Review: For Valentine’s day dinner we decided to open a bottle of this wine. I had not sipped it in a few years and had forgotten exactly what makes the wines of this producer so different from the others. Unlike many other houses, the wines from Gosset do not go through malo-lactic fermentation, meaning that they keep more of their zingy acidity.  The wine is a fairly medium to large bodied effort, with the palate  more on the citrus and fresh fruit level. This does not express too much of the brioche or leesy quality you would get from something like Nichoals Feuillatte, which is certainly toastier and less primary. I love the heft of this wine combined with the very fresh and powerful fruit. Because of this combination of acidity and concentration, the wine will pair so well with so many kinds of food. I am so happy to renew my friendship with this wine after a few years. I would suggest if you do not have a lot of experience with different champagne styles, buy both these aforementioned wines so you can determine which style you like. This is a fantastic bottle for the price and is an excellent introduciton to Gosset.

End line: Read more of my reviews on my Wine.com community page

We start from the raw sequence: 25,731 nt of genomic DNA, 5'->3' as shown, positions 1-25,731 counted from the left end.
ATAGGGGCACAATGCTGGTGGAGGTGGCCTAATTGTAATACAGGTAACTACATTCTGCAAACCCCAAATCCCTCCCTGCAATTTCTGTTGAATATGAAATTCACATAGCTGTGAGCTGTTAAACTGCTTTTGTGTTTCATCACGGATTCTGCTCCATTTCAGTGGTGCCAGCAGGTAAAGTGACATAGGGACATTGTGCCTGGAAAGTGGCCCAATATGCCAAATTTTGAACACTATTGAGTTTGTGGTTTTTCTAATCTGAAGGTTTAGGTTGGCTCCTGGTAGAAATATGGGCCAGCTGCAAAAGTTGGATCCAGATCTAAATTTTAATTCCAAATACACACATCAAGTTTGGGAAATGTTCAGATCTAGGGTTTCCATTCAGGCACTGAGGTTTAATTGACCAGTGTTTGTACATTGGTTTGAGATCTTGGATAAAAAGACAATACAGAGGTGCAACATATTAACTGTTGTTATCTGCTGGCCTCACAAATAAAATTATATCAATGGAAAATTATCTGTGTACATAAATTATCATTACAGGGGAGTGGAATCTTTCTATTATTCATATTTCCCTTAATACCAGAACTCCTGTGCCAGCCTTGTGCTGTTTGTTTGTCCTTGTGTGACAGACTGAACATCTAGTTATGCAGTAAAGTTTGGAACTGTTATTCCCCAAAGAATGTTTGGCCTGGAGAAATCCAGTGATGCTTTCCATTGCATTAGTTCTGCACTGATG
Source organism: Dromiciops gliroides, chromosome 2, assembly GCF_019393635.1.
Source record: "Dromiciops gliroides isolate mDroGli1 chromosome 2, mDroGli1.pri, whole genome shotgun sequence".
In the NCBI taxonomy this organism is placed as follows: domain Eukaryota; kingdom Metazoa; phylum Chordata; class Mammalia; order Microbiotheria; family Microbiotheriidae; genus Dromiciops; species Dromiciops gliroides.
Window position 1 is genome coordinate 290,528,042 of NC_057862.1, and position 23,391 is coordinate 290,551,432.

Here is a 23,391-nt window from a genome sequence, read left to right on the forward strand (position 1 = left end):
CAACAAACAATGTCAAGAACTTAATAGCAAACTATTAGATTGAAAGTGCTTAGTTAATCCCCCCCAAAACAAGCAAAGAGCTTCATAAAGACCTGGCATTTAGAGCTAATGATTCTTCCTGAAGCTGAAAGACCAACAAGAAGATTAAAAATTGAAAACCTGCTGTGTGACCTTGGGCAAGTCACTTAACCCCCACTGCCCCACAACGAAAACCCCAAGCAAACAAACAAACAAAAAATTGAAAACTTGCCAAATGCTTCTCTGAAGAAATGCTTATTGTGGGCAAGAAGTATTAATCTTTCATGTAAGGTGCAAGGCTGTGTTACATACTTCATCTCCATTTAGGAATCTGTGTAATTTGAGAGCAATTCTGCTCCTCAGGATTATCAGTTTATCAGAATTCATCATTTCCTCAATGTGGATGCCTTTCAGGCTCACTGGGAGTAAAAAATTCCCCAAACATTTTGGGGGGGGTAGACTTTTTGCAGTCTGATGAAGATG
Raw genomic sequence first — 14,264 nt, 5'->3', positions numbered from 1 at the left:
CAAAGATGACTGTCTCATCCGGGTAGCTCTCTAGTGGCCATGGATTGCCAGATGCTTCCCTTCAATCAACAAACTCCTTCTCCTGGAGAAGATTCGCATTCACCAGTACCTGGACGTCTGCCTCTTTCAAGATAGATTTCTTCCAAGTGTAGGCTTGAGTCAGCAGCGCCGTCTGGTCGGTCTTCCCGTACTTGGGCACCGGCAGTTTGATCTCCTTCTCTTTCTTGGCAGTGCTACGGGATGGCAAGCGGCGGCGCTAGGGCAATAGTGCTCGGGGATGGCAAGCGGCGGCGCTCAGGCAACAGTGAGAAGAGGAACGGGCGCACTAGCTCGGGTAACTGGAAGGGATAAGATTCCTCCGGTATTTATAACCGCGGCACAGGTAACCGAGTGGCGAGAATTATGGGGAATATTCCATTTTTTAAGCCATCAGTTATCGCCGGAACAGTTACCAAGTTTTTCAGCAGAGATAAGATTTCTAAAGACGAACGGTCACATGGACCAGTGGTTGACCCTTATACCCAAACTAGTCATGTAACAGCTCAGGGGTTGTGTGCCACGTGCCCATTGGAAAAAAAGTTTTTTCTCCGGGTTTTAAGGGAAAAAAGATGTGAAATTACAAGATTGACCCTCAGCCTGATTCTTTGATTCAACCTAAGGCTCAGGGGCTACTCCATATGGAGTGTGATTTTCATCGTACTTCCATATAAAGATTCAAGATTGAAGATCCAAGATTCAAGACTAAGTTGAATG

Wine Resolution #1: Drink More Bubbly!

Though not my top resolution, or even one that I write down every year, I do try to do this often – drink more bubbly. More wedding bubblyspecifically, drink it with food. Sure, we have it at weddings and on New Year’s Eve, but why don’t we open sparkling wine because we’re having a wonderful meal? We should! My reasons for bubbly’s food matching deliciousness?

- good, crisp acidity
- low alcohol
- varying degrees of body – from light to full

These three reasons are key in explaining why bubbles are a perfect match to food. Acidity and low alcohol are what makes a wine good with food – flabby, high-alcohol wine overpower or mute the flavors of the food. Plus, d epending on your meal, 260x135_HOLchampagnefrom sushi to steak, you can choose light-bodied sparkling wine, like a blanc de blancs, or a full-bodied sparkling wine, like a blanc de noir. I posted a “body” guide to Champagne earlier this season. This is the time to stock up, too. Crazy good deals on Champagne are happening now, not to mention the everyday values of Cava and US Sparkling wine.